It isn't too late to ask your candidates where they stand on NAIS. This year, more than ever, we must vote for the "one" who most represents our values. Don't vote a party line just 'cause your granddaddy did.
Copyright 2006 by Mary Zanoni. The following article may be distributed solely for personal and non-commercial use without prior permission from the author. Any other distribution or republication requires the author’s permission in writing and requests for such permission should be directed to the author at the address/phone/e-mail address below.
USDA Sneaks in a Change to Its 2006 NAIS Implementation Plan:
“Forced Voluntary” Programs, the Subversion of Democracy, and the Big Lie Behind the Talent/Emerson Bills
Mary Zanoni, Ph.D. (Cornell), J.D. (Yale)
P.O. Box 501
Canton, NY 13617
Since August 2006, Agriculture Secretary Mike Johanns has been promising us a new “comprehensive document” on the National Animal Identification System (NAIS). On October 30, 2006, a new “Implementation Plan” was released, but it can hardly be called a “comprehensive” document. Its only notable change from the April 2006 Implementation Plan is the deletion of a paragraph (from p. 3 of the April 2006 IP) calling for Federal rulemaking to create a mandatory system if a “voluntary” system does not achieve “full participation.”
Prior to further discussion of the “new” USDA abandonment of possible rulemaking, let’s look at what the USDA considers to be a “voluntary” program.
In the states of New York, Pennsylvania, and Massachusetts, the USDA has enlisted the aid of its puppets in the state agriculture departments to force livestock owners into the “voluntary” USDA Premises ID Program. Here’s how this trick works. The state bureaucrats datamine their existing state programs, such as milk-producer licensing, calfhood vaccination, voluntary disease-testing, scrapie control, and the like, to compile a list of livestock owners. The bureaucrats then thumb their noses at the their state legislators in particular, and at the rule of law in general, by shipping all this information to the USDA Premises ID Database, without even notifying the livestock owners, let alone getting their permission. Then the USDA assigns its Federal 7-digit Premises IDs to these livestock owners, and the state bureaucrats mail the IDs to the owners with a letter “congratulating” them on their Federal Premises Registration. Needless to say, this dishonest tactic is creating a rising tide of infuriated livestock owners throughout the Northeast.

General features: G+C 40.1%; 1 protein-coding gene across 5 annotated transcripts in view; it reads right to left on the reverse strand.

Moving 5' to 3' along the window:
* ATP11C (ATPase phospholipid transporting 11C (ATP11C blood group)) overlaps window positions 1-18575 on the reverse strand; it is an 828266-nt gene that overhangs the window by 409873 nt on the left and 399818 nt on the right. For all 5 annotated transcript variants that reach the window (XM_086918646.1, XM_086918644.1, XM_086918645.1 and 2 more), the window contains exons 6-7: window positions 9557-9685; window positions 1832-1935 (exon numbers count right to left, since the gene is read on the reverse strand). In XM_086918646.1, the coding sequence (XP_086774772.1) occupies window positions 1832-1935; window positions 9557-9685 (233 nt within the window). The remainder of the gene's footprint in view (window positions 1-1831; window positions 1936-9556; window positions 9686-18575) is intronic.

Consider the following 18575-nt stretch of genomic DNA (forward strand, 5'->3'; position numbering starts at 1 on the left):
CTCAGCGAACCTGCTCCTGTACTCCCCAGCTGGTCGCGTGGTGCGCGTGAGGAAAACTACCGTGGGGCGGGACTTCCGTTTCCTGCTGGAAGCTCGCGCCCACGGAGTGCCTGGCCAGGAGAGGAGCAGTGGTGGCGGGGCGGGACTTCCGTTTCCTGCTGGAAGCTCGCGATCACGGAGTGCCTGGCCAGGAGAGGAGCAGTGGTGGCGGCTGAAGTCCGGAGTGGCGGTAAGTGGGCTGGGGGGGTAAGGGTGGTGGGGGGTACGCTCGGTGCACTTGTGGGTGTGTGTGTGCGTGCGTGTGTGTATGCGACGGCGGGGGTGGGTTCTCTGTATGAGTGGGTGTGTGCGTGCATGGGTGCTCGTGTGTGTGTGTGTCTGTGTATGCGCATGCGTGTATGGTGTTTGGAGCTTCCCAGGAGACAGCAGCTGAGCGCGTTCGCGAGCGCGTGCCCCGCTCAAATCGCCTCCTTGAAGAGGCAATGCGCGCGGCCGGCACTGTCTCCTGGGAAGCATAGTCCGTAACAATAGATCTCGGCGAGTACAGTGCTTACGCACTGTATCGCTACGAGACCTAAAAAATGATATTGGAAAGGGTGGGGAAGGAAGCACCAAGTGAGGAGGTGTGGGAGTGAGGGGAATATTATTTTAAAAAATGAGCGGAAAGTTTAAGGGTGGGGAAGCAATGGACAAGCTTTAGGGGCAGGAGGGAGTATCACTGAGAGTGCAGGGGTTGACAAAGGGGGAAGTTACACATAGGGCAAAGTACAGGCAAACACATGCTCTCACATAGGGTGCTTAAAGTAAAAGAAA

Why do we call this dishonest tactic an affront to legislators and to the rule of law? It’s simple -- to create a new government program, first the government agency (a part of the executive branch) has to ask the legislature (the people’s representatives) for a statute authorizing the program. Then the agency has to conduct a public rulemaking for the program. As of now (October 2006), the USDA has no statute authorizing NAIS, no rules authorizing NAIS, and most states have no statutes or rules authorizing NAIS. When executive agencies create programs without those authorizations, that is an affront to the rule of law and a deliberate evasion of democracy.
One other point before we return to the USDA’s sneak alteration of its Implementation Plan. The USDA is also the intended beneficiary of a dishonest attempt to get NAIS authorized by an under-the-radar statute. This attempt is embodied in a tricky, underhanded bill introduced in the U.S. Senate by Jim Talent of Missouri (S. 3862) and in the U.S. House of Representatives by Jo Ann Emerson of Missouri (H.R. 6042). Talent and Emerson are in close re-election races and Missourians hate NAIS. The USDA desperately wants: (1) some statute, any statute, authorizing NAIS; and (2) a way to construct the NAIS program in secret by getting NAIS exempted from the Freedom of Information Act. The Talent/Emerson bills fulfill that USDA wish list, while deliberately misleading Missouri citizens into thinking that the bills are “good for farmers.” Section 1 of both bills says that the USDA shall not carry out any “mandatory” National Animal Identification System. But simultaneously, the bills for the first time establish the existence of a National Animal Identification System in Federal law, thus creating an implied Congressional approval for the strong-arm tactics the USDA is presently using to force farmers into the “voluntary” program. And Section 2 of the bills authorizes the USDA to create the NAIS program in total secrecy, not only exempting NAIS from the Federal Freedom of Information Act, but also ordering all 50 states to exempt all information about NAIS from all state freedom of information laws.
To return to the USDA’s new modifications to its Implementation Plan -- the NAIS homepage, www.usda.gov/nais, now repudiates the position taken just a few months ago:
“The NAIS is a voluntary program and the USDA has no intention of considering regulations at the federal level. The April 2006 Implementation Plan that referenced a contingency option for regulations if participation levels did not reach adequate levels has been discarded to reflect the policy and positions of the USDA.”
The “new” October 2006 Implementation Plan is nearly identical to the April 2006 Implementation Plan, except that the October IP deletes a paragraph (at p. 3 of the April IP) warning that a lack of “full participation” in the “voluntary” program might result in Federal rulemaking.
What a relief. Without Federal rulemaking, all the USDA will be able to do is what it’s already doing in, for example, New York and Pennsylvania -- forcing farmers into USDA Premises ID without their knowledge or consent. And in case you were wondering when the next phase of the “voluntary” program is due -- the states of Michigan and Wisconsin are already moving toward mandatory distance-readable radio-frequency ID tagging of individual animals.